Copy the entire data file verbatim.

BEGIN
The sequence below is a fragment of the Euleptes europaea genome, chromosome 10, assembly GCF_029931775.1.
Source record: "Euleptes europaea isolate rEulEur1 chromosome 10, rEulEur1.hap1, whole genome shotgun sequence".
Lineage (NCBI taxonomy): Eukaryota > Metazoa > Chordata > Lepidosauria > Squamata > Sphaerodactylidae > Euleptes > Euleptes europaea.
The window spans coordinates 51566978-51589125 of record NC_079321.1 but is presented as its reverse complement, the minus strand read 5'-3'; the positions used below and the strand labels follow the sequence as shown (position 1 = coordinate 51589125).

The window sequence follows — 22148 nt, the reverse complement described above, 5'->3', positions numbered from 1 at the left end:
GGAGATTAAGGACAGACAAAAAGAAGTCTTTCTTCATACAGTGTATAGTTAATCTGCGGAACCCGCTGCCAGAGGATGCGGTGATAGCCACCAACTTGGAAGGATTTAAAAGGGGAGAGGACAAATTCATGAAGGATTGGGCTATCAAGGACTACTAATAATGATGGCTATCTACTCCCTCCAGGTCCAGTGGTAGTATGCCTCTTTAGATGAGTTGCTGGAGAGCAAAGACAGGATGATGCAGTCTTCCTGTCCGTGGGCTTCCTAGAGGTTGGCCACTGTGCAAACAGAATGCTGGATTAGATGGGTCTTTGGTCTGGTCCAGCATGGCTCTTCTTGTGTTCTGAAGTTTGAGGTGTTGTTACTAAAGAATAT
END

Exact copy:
The sequence below is a fragment of the Euleptes europaea genome, chromosome 10, assembly GCF_029931775.1.
Source record: "Euleptes europaea isolate rEulEur1 chromosome 10, rEulEur1.hap1, whole genome shotgun sequence".
Lineage (NCBI taxonomy): Eukaryota > Metazoa > Chordata > Lepidosauria > Squamata > Sphaerodactylidae > Euleptes > Euleptes europaea.
The window spans coordinates 51566978-51589125 of record NC_079321.1 but is presented as its reverse complement, the minus strand read 5'-3'; the positions used below and the strand labels follow the sequence as shown (position 1 = coordinate 51589125).

The window sequence follows — 22148 nt, the reverse complement described above, 5'->3', positions numbered from 1 at the left end:
GGAGATTAAGGACAGACAAAAAGAAGTCTTTCTTCATACAGTGTATAGTTAATCTGCGGAACCCGCTGCCAGAGGATGCGGTGATAGCCACCAACTTGGAAGGATTTAAAAGGGGAGAGGACAAATTCATGAAGGATTGGGCTATCAAGGACTACTAATAATGATGGCTATCTACTCCCTCCAGGTCCAGTGGTAGTATGCCTCTTTAGATGAGTTGCTGGAGAGCAAAGACAGGATGATGCAGTCTTCCTGTCCGTGGGCTTCCTAGAGGTTGGCCACTGTGCAAACAGAATGCTGGATTAGATGGGTCTTTGGTCTGGTCCAGCATGGCTCTTCTTGTGTTCTGAAGTTTGAGGTGTTGTTACTAAAGAATAT